“With rapid population growth and improving living standards, the pressure on Uganda’s water resources is increasing and per capita availability is reducing day by day. Spatial and temporal variability in precipitation is another challenge and the country faces increasing occurrences of floods, landslides and droughts. DWRM undertakes specific area water resources quantity and quality monitoring, develops plans and regulates allocation to different uses to ensure its ability to adequately meet all current and future needs. Further effort is put into helping different stakeholders to comply with the regulations on water use and development to eliminate over-exploitation and conflict. This programme has awakened a new perspective to our work to ensure compliance in water use in the form of abstraction, and waste discharge and to prevent degradation and water-related hazards. In this, we are serving the people of Uganda as our clients and the scientific results which are the basis for decisions on water/ecosystem management and development need to be packaged for the client to easily understand and attach value to their different levels in a way that relates well with their ecosystem (life, situations, activities, and needs). DWRM becomes more relevant to such communities and the ultimate goal will be achieved.”

What challenges do you hope to be able to act on after completing the programme?

“Scientific results remain abstract to the lowest level stakeholders, yet they have a big role in the protection of our water resources and sensitive ecosystems because they derive their livelihoods directly from them. I hope to develop a tool that will be used to package scientific results in a way that strengthens the service offering of DWRM from the client’s point of view.  The tool will enhance inclusiveness and position communities to demand cooperative action from each other and their leaders from an appreciation that the common value they get from protecting ecosystems is much more than their individual benefits. It will focus on our responsibility for their well-being as clients and DWRM as the service provider and custodian of the common good that has to ensure client satisfaction and continued patronage/commitment to protect the water resources and associated ecosystems through value co-creation.”

How do you benefit from the network you are now a part of? 

“This programme presents a platform to share approaches, strategies and ideas that address the general water resources management challenge, which is a responsibility of everyone at all levels. Through this network, practical experiences are shared and ways to navigate around complex aspects of sustainable service design are discussed. The programme brings together players from different fields and countries in the region which facilitates learning from the regional successes and challenges. The aspects of possible collaboration are also made easy”.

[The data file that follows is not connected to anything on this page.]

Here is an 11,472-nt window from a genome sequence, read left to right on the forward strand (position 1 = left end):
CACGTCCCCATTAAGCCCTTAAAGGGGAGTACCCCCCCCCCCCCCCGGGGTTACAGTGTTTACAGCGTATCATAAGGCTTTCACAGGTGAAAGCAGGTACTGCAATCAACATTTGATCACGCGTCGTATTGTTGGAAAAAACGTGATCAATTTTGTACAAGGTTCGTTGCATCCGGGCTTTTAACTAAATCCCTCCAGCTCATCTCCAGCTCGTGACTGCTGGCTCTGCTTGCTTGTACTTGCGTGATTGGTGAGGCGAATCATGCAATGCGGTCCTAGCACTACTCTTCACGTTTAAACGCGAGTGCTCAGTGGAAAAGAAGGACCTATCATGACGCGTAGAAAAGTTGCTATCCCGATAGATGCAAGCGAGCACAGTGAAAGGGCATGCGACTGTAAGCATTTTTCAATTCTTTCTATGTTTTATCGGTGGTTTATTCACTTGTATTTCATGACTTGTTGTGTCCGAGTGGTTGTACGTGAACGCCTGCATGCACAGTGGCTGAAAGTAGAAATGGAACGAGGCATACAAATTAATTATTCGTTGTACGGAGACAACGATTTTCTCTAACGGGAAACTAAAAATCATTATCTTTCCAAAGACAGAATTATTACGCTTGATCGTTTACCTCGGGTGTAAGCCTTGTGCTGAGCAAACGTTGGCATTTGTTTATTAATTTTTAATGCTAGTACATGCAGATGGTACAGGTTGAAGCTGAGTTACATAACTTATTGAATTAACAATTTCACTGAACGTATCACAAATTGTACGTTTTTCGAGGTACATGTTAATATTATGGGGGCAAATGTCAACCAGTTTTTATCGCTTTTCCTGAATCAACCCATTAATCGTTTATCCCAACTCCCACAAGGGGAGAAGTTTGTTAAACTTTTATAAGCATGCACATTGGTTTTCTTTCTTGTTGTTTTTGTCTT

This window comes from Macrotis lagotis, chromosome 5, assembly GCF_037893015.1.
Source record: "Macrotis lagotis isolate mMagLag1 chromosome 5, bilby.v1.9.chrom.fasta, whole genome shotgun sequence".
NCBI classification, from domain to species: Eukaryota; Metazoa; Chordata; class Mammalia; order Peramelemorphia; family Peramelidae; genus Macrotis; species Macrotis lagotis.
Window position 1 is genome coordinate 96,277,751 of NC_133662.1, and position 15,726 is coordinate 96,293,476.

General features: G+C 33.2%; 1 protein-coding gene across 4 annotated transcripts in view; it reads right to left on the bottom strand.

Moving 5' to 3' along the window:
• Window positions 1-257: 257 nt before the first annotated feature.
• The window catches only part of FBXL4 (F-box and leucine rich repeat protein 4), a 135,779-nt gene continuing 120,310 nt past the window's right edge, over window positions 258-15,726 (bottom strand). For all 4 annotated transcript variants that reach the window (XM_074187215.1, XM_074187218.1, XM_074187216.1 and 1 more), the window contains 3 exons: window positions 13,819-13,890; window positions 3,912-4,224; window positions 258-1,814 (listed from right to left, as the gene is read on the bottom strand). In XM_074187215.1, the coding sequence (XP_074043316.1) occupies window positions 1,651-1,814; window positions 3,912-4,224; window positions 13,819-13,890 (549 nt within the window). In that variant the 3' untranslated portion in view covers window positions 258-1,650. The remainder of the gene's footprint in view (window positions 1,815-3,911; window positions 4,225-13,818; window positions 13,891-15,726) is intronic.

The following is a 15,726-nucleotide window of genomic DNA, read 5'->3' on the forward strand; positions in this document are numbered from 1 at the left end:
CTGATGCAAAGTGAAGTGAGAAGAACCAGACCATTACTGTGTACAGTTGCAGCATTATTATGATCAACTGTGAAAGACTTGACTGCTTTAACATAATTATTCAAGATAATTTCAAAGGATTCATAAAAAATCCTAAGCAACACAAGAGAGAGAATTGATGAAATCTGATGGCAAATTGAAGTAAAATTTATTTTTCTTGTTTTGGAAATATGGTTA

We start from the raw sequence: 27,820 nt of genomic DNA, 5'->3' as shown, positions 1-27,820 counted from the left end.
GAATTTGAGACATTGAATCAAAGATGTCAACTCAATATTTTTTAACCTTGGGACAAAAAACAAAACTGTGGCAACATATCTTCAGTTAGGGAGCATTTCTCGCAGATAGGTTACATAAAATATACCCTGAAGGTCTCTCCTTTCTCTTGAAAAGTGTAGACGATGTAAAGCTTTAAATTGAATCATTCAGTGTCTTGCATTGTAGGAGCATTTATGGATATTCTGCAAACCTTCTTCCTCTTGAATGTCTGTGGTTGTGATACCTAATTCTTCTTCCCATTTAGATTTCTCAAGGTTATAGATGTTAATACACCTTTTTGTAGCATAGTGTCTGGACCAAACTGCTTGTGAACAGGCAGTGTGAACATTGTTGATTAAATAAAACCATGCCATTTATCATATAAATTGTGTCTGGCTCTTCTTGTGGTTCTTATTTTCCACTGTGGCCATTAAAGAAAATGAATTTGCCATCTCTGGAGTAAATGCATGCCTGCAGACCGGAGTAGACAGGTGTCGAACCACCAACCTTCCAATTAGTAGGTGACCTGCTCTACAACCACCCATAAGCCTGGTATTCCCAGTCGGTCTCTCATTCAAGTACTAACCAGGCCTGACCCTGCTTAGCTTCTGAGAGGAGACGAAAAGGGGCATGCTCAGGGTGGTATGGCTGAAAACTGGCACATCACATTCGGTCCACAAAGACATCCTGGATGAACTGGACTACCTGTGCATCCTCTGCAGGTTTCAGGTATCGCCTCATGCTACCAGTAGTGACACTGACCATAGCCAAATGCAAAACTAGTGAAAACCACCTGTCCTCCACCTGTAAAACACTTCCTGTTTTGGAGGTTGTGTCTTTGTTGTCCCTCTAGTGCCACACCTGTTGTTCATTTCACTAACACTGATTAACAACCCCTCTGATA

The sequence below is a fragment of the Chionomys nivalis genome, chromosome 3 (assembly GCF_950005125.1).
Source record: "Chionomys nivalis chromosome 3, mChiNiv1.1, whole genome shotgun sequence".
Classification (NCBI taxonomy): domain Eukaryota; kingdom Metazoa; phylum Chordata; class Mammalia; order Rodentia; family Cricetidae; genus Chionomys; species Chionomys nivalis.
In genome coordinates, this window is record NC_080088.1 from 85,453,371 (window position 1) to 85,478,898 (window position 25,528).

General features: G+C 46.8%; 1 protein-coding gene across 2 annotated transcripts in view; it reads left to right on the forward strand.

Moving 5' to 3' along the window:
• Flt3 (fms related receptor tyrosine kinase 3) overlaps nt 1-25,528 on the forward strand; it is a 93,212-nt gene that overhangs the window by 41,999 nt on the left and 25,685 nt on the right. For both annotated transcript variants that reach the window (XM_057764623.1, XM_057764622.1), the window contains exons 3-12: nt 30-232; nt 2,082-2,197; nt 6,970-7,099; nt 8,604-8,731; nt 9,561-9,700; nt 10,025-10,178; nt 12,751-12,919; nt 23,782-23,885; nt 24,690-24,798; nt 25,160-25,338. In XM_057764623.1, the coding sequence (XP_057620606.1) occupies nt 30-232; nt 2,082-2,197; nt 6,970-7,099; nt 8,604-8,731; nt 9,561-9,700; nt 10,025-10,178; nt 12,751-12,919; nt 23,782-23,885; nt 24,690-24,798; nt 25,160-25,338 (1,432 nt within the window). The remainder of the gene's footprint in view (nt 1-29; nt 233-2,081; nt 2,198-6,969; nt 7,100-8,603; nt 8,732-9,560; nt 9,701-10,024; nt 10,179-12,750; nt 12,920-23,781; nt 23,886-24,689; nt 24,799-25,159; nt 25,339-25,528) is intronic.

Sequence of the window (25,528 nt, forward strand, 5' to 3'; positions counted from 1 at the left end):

What are the greatest insights that you brought with you from the programme, so far?

“Appreciation that a public organization or institution like DWRM should view the general public as clients with its service targeting to satisfy their needs. Prior to my involvement in the New Welfare Services programme, I viewed myself as a manager and regulator seeking compliance from the people without necessarily considering their ecosystem or satisfaction from the service of my institution. The programme has changed my perspective from presenting our organization to the public to presenting the public to the organisation, with a focus on satisfying their needs through providing valued service. This approach could be the game changer to achieve adoption by stakeholders and trigger social action against ecosystem degradation”.

At last, how do you see the future in The Great Lakes region? What is your vision?

“The pressure on the Great Lakes region’s water and related resources still remains a big challenge. The frequent recurrence of extreme weather events (floods and droughts) and increasingly erratic rainfall are a big challenge to the management of the region’s water resources. This notwithstanding, platforms like this provided by Lund University and the Swedish Institute, go a long way to tackle the challenge. Together with everybody on the hydrological path, I envisage improved community livelihoods and enhanced resilience to climate change impacts through shared benefits from services and products made available by sustainable management of our water resources”.